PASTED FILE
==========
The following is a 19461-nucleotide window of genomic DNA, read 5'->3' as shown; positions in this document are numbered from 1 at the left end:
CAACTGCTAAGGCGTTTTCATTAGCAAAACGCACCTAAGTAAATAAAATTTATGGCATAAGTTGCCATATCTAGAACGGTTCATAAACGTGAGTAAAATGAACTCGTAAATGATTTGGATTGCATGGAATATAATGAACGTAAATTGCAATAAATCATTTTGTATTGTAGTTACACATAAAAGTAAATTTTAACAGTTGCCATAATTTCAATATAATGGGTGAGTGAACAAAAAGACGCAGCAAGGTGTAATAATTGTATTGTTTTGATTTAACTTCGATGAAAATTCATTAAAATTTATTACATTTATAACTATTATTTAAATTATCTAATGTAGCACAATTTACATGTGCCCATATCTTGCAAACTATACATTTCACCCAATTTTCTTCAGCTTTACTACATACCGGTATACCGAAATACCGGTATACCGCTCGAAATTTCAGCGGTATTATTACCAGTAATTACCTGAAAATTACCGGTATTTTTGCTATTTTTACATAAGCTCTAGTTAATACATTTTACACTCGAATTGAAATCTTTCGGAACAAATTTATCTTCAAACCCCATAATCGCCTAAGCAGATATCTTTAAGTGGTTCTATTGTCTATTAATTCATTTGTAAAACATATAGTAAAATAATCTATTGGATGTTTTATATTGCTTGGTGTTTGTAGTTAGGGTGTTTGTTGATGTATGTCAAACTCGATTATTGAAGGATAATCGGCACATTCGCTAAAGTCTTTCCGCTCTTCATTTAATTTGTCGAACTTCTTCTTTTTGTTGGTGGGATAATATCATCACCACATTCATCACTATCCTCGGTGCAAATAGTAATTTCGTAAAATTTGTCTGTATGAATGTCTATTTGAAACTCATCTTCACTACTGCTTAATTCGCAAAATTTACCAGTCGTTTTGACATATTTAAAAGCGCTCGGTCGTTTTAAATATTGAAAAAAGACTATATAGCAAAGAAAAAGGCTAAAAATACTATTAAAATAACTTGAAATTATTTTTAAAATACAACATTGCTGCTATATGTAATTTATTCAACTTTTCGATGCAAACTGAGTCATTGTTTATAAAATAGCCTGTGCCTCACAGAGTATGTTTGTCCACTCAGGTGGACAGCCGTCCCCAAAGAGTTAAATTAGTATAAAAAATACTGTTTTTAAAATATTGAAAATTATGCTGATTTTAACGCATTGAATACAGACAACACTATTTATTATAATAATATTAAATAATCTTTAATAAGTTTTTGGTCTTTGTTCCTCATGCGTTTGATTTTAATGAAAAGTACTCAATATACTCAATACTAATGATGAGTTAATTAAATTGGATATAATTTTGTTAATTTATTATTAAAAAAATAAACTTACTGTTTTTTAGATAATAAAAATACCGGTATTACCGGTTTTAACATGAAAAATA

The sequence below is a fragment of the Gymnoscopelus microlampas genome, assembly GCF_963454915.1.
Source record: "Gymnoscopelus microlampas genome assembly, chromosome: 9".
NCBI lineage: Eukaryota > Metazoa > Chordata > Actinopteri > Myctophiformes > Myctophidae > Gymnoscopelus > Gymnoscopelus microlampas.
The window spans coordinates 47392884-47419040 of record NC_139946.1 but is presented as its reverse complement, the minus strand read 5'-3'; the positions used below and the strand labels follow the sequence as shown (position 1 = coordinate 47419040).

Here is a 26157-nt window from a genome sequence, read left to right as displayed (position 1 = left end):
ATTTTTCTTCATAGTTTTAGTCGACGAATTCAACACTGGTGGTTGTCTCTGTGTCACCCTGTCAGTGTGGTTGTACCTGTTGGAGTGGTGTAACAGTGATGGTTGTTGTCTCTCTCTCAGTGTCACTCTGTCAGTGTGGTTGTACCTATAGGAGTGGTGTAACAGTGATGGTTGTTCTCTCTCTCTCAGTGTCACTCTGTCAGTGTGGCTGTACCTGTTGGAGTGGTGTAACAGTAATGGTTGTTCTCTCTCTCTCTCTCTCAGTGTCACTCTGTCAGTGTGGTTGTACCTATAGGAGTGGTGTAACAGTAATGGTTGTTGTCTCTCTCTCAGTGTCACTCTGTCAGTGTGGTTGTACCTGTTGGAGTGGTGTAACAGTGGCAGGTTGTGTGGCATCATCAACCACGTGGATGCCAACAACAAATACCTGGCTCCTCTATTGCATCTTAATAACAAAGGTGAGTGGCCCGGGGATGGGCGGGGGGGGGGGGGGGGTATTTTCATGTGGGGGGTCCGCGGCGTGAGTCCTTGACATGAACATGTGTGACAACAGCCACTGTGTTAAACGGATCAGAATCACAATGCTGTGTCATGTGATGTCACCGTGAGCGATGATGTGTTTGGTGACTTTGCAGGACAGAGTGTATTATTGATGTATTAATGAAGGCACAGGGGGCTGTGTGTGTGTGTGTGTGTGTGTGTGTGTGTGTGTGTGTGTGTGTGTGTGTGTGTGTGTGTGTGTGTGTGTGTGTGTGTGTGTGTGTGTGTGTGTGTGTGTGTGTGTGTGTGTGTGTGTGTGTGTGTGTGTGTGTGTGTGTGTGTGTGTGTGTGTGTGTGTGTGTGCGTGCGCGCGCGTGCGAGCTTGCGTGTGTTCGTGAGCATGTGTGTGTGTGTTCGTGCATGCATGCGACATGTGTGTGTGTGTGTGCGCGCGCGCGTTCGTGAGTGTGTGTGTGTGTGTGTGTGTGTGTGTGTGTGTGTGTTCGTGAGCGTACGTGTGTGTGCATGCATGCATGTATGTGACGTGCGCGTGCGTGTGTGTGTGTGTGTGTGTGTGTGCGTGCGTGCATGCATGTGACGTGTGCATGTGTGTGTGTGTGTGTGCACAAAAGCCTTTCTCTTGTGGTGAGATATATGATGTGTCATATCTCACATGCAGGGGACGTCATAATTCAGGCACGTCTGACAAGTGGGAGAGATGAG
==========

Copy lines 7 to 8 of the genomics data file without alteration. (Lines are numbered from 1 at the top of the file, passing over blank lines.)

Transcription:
Here is a 26157-nt window from a genome sequence, read left to right as displayed (position 1 = left end):
ATTTTTCTTCATAGTTTTAGTCGACGAATTCAACACTGGTGGTTGTCTCTGTGTCACCCTGTCAGTGTGGTTGTACCTGTTGGAGTGGTGTAACAGTGATGGTTGTTGTCTCTCTCTCAGTGTCACTCTGTCAGTGTGGTTGTACCTATAGGAGTGGTGTAACAGTGATGGTTGTTCTCTCTCTCTCAGTGTCACTCTGTCAGTGTGGCTGTACCTGTTGGAGTGGTGTAACAGTAATGGTTGTTCTCTCTCTCTCTCTCTCAGTGTCACTCTGTCAGTGTGGTTGTACCTATAGGAGTGGTGTAACAGTAATGGTTGTTGTCTCTCTCTCAGTGTCACTCTGTCAGTGTGGTTGTACCTGTTGGAGTGGTGTAACAGTGGCAGGTTGTGTGGCATCATCAACCACGTGGATGCCAACAACAAATACCTGGCTCCTCTATTGCATCTTAATAACAAAGGTGAGTGGCCCGGGGATGGGCGGGGGGGGGGGGGGGGTATTTTCATGTGGGGGGTCCGCGGCGTGAGTCCTTGACATGAACATGTGTGACAACAGCCACTGTGTTAAACGGATCAGAATCACAATGCTGTGTCATGTGATGTCACCGTGAGCGATGATGTGTTTGGTGACTTTGCAGGACAGAGTGTATTATTGATGTATTAATGAAGGCACAGGGGGCTGTGTGTGTGTGTGTGTGTGTGTGTGTGTGTGTGTGTGTGTGTGTGTGTGTGTGTGTGTGTGTGTGTGTGTGTGTGTGTGTGTGTGTGTGTGTGTGTGTGTGTGTGTGTGTGTGTGTGTGTGTGTGTGTGTGTGTGTGTGTGTGTGTGTGTGTGTGTGTGTGTGTGCGTGCGCGCGCGTGCGAGCTTGCGTGTGTTCGTGAGCATGTGTGTGTGTGTTCGTGCATGCATGCGACATGTGTGTGTGTGTGTGCGCGCGCGCGTTCGTGAGTGTGTGTGTGTGTGTGTGTGTGTGTGTGTGTGTGTGTTCGTGAGCGTACGTGTGTGTGCATGCATGCATGTATGTGACGTGCGCGTGCGTGTGTGTGTGTGTGTGTGTGTGTGCGTGCGTGCATGCATGTGACGTGTGCATGTGTGTGTGTGTGTGTGCACAAAAGCCTTTCTCTTGTGGTGAGATATATGATGTGTCATATCTCACATGCAGGGGACGTCATAATTCAGGCACGTCTGACAAGTGGGAGAGATGAG